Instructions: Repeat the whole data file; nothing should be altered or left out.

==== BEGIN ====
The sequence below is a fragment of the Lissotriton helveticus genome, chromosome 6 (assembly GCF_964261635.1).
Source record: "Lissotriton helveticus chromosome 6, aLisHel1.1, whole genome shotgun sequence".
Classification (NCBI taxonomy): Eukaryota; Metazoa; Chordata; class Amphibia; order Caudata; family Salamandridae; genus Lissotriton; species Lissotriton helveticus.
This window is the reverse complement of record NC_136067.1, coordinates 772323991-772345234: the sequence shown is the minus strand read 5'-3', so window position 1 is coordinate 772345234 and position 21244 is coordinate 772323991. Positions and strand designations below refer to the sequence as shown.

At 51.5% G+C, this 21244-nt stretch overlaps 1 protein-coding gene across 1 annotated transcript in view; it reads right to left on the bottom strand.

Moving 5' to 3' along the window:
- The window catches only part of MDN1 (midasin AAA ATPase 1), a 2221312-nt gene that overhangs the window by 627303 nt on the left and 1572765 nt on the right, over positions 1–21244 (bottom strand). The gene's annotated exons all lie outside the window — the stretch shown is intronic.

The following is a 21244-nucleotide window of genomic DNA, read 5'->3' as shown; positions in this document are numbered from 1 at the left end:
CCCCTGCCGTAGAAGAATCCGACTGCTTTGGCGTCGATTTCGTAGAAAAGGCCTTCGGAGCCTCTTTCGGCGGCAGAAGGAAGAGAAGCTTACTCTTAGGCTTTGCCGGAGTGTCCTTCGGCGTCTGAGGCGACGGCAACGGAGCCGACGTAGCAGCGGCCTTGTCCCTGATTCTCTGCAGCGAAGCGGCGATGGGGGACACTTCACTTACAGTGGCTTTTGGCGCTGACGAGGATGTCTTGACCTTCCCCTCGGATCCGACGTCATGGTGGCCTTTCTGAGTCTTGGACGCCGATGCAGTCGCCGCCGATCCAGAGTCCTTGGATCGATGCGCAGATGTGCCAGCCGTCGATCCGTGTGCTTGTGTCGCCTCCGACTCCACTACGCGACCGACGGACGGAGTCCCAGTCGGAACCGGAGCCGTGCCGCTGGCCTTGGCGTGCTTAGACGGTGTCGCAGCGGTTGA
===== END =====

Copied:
The sequence below is a fragment of the Lissotriton helveticus genome, chromosome 6 (assembly GCF_964261635.1).
Source record: "Lissotriton helveticus chromosome 6, aLisHel1.1, whole genome shotgun sequence".
Classification (NCBI taxonomy): Eukaryota; Metazoa; Chordata; class Amphibia; order Caudata; family Salamandridae; genus Lissotriton; species Lissotriton helveticus.
This window is the reverse complement of record NC_136067.1, coordinates 772323991-772345234: the sequence shown is the minus strand read 5'-3', so window position 1 is coordinate 772345234 and position 21244 is coordinate 772323991. Positions and strand designations below refer to the sequence as shown.

At 51.5% G+C, this 21244-nt stretch overlaps 1 protein-coding gene across 1 annotated transcript in view; it reads right to left on the bottom strand.

Moving 5' to 3' along the window:
- The window catches only part of MDN1 (midasin AAA ATPase 1), a 2221312-nt gene that overhangs the window by 627303 nt on the left and 1572765 nt on the right, over positions 1–21244 (bottom strand). The gene's annotated exons all lie outside the window — the stretch shown is intronic.

The following is a 21244-nucleotide window of genomic DNA, read 5'->3' as shown; positions in this document are numbered from 1 at the left end:
CCCCTGCCGTAGAAGAATCCGACTGCTTTGGCGTCGATTTCGTAGAAAAGGCCTTCGGAGCCTCTTTCGGCGGCAGAAGGAAGAGAAGCTTACTCTTAGGCTTTGCCGGAGTGTCCTTCGGCGTCTGAGGCGACGGCAACGGAGCCGACGTAGCAGCGGCCTTGTCCCTGATTCTCTGCAGCGAAGCGGCGATGGGGGACACTTCACTTACAGTGGCTTTTGGCGCTGACGAGGATGTCTTGACCTTCCCCTCGGATCCGACGTCATGGTGGCCTTTCTGAGTCTTGGACGCCGATGCAGTCGCCGCCGATCCAGAGTCCTTGGATCGATGCGCAGATGTGCCAGCCGTCGATCCGTGTGCTTGTGTCGCCTCCGACTCCACTACGCGACCGACGGACGGAGTCCCAGTCGGAACCGGAGCCGTGCCGCTGGCCTTGGCGTGCTTAGACGGTGTCGCAGCGGTTGA